Do snails have hearts?
In the morning when I water our little garden plot I’ve been daydreaming more than the usual amount about how and why we grow things the way we do.
As a teenager picking grapes in Mildura I learned from Vince Deluca, that soaking the trench between veg rows before a 43C day can make the difference between a crop and a crisp pile of leaves.
I learned from another Vince, Joe Garita’s cousin, that for some reason bush beans do better clustered together.
I think it was an Eliot Coleman book where I learned to plant a quick salad crop between rows of broccoli or kale seedlings.
And I don’t know where I learned sweet corn and sweet basil were better companions than basil and my semi-untrained tomatoes that want to sprawl over everything like my sons on our couch.
Why am I reflecting on my vegetable gardening education – this summer I’ve been reading Meredith Freeman’s wonderful book A Garden of Useful Plants.
There is so much about food plants here but it’s so much more than a plant book – Meredith’s nine acre garden is a lens she uses to explore geological, ecological and human history that creeps mycelium-like beneath the soil of her Gippsland farm reaching out into Deep Time itself.
This book is the story of a family who turned a once forested cow pasture into a new kind of forest, though not the one they thought they were growing.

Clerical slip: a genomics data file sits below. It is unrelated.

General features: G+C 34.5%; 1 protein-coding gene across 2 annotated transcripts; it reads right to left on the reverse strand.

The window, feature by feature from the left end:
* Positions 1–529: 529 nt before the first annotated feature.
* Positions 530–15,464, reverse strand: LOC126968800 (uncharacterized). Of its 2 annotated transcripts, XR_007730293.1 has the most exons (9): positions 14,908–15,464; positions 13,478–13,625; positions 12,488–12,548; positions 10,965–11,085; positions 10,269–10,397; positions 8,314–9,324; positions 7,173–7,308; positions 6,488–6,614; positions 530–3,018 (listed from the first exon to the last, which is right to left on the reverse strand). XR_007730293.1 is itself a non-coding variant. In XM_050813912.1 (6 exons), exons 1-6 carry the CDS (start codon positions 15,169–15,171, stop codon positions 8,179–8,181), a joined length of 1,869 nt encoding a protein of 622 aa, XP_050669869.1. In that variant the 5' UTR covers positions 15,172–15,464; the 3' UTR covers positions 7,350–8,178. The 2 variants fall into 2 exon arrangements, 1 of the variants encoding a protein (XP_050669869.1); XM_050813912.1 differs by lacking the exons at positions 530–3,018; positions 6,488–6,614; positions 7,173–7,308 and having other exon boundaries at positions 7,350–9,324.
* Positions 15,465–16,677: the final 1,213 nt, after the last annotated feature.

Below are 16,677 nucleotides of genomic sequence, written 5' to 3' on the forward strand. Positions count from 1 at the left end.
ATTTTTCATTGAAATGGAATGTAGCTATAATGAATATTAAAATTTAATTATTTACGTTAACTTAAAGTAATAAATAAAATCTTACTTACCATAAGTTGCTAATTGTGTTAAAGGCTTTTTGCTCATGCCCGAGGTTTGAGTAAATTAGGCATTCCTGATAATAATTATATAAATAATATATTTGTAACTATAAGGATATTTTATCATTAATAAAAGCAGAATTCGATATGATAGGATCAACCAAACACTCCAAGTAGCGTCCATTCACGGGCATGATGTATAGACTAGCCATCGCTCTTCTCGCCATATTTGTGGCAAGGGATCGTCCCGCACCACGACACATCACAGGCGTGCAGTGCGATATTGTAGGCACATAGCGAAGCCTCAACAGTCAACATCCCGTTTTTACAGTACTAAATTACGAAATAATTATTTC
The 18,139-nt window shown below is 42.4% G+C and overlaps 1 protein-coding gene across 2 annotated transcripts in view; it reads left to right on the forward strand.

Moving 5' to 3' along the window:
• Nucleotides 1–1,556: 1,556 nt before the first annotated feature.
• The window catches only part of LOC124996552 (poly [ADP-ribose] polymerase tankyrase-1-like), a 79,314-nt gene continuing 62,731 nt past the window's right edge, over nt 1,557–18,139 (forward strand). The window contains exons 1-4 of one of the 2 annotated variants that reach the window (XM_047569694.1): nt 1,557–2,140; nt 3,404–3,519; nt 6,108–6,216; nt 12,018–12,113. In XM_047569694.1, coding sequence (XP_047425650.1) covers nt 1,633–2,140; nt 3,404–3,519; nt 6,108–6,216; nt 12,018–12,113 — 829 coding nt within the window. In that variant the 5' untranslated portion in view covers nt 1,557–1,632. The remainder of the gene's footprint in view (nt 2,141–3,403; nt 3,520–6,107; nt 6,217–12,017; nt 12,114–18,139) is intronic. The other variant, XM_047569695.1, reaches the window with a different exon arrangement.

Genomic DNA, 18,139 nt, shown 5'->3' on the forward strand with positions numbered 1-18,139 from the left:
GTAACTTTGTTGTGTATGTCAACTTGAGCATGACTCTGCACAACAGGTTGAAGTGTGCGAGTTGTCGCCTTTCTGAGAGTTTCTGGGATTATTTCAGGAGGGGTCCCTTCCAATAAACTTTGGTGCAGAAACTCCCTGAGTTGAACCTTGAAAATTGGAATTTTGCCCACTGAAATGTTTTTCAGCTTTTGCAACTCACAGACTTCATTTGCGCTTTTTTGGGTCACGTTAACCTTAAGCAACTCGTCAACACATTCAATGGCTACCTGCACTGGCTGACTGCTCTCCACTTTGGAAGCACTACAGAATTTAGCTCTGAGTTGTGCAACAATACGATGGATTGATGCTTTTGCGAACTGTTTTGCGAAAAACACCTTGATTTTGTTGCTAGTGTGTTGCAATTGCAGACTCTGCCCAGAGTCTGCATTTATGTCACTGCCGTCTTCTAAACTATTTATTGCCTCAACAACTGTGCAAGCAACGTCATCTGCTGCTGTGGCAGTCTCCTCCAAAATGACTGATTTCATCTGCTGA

From the early days of Permaculture through the various gardening and farming movements a forest garden called Tarnuk emerged on their nine acres near Korumburra in South Gippsland.
The constant across the years has been a spirit of curiosity, experimentation and persistence – resulting in an incredible, mindboggling diversty of native bushfoods, exotic food and flowering plants growing in a myriad of interconnected microclimates.
The forest garden’s biodiversity has begot more biodiversity – a huge variety birds and animals found homes and brought with them new learnings and questions about what it is to work the land.
Once black and white, the demarcation between humans and other living things is blurring. Eastern Spinebills, Swamp Wallabies, Pobblebonks and many others have become kindred. At one point Meredith ponders to herself – do snails have hearts?
These days Meredith and her partner, Gil, organise their life to the rhythm of the six Boonwurrung seasons and in this rhythm the always urgent decision of what should we do, is slowly being replaced by the question, How should we be?
You can find A Garden of Useful Plants here
And if you’re interested in starting your own gardening/farming journey CERES’ very, very popular Complete Urban Farmer Course begins running in March.
Find out more here.
Have a great week
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